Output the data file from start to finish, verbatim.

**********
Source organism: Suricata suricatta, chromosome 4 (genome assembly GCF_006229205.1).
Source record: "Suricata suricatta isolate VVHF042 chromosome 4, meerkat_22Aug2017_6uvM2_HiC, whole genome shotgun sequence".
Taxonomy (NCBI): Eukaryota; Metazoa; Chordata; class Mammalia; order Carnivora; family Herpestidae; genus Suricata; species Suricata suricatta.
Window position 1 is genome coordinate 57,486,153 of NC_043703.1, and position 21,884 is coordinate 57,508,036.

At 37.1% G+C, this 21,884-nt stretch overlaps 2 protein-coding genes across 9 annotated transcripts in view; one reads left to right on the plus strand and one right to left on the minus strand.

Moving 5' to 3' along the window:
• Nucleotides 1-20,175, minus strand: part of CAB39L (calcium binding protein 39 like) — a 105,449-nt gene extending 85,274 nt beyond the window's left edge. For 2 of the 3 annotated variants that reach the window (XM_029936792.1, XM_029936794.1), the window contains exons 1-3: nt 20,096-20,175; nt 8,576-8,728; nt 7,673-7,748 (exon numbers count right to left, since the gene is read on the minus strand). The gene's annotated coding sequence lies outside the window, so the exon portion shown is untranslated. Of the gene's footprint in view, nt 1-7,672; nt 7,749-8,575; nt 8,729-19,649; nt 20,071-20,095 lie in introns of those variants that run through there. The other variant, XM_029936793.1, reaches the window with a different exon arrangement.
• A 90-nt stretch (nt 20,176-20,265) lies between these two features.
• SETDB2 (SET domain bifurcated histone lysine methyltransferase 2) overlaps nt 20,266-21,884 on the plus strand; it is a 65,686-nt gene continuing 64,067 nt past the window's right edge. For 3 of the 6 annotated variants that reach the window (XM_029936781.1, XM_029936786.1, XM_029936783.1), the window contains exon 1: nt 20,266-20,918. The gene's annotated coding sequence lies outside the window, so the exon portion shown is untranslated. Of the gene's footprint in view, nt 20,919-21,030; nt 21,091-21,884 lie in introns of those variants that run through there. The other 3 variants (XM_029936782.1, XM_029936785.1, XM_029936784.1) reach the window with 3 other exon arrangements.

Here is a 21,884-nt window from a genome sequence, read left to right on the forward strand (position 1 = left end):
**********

Source organism: Suricata suricatta, chromosome 4 (genome assembly GCF_006229205.1).
Source record: "Suricata suricatta isolate VVHF042 chromosome 4, meerkat_22Aug2017_6uvM2_HiC, whole genome shotgun sequence".
Taxonomy (NCBI): Eukaryota; Metazoa; Chordata; class Mammalia; order Carnivora; family Herpestidae; genus Suricata; species Suricata suricatta.
Window position 1 is genome coordinate 57,486,153 of NC_043703.1, and position 21,884 is coordinate 57,508,036.

At 37.1% G+C, this 21,884-nt stretch overlaps 2 protein-coding genes across 9 annotated transcripts in view; one reads left to right on the plus strand and one right to left on the minus strand.

Moving 5' to 3' along the window:
• Nucleotides 1-20,175, minus strand: part of CAB39L (calcium binding protein 39 like) — a 105,449-nt gene extending 85,274 nt beyond the window's left edge. For 2 of the 3 annotated variants that reach the window (XM_029936792.1, XM_029936794.1), the window contains exons 1-3: nt 20,096-20,175; nt 8,576-8,728; nt 7,673-7,748 (exon numbers count right to left, since the gene is read on the minus strand). The gene's annotated coding sequence lies outside the window, so the exon portion shown is untranslated. Of the gene's footprint in view, nt 1-7,672; nt 7,749-8,575; nt 8,729-19,649; nt 20,071-20,095 lie in introns of those variants that run through there. The other variant, XM_029936793.1, reaches the window with a different exon arrangement.
• A 90-nt stretch (nt 20,176-20,265) lies between these two features.
• SETDB2 (SET domain bifurcated histone lysine methyltransferase 2) overlaps nt 20,266-21,884 on the plus strand; it is a 65,686-nt gene continuing 64,067 nt past the window's right edge. For 3 of the 6 annotated variants that reach the window (XM_029936781.1, XM_029936786.1, XM_029936783.1), the window contains exon 1: nt 20,266-20,918. The gene's annotated coding sequence lies outside the window, so the exon portion shown is untranslated. Of the gene's footprint in view, nt 20,919-21,030; nt 21,091-21,884 lie in introns of those variants that run through there. The other 3 variants (XM_029936782.1, XM_029936785.1, XM_029936784.1) reach the window with 3 other exon arrangements.

Here is a 21,884-nt window from a genome sequence, read left to right on the forward strand (position 1 = left end):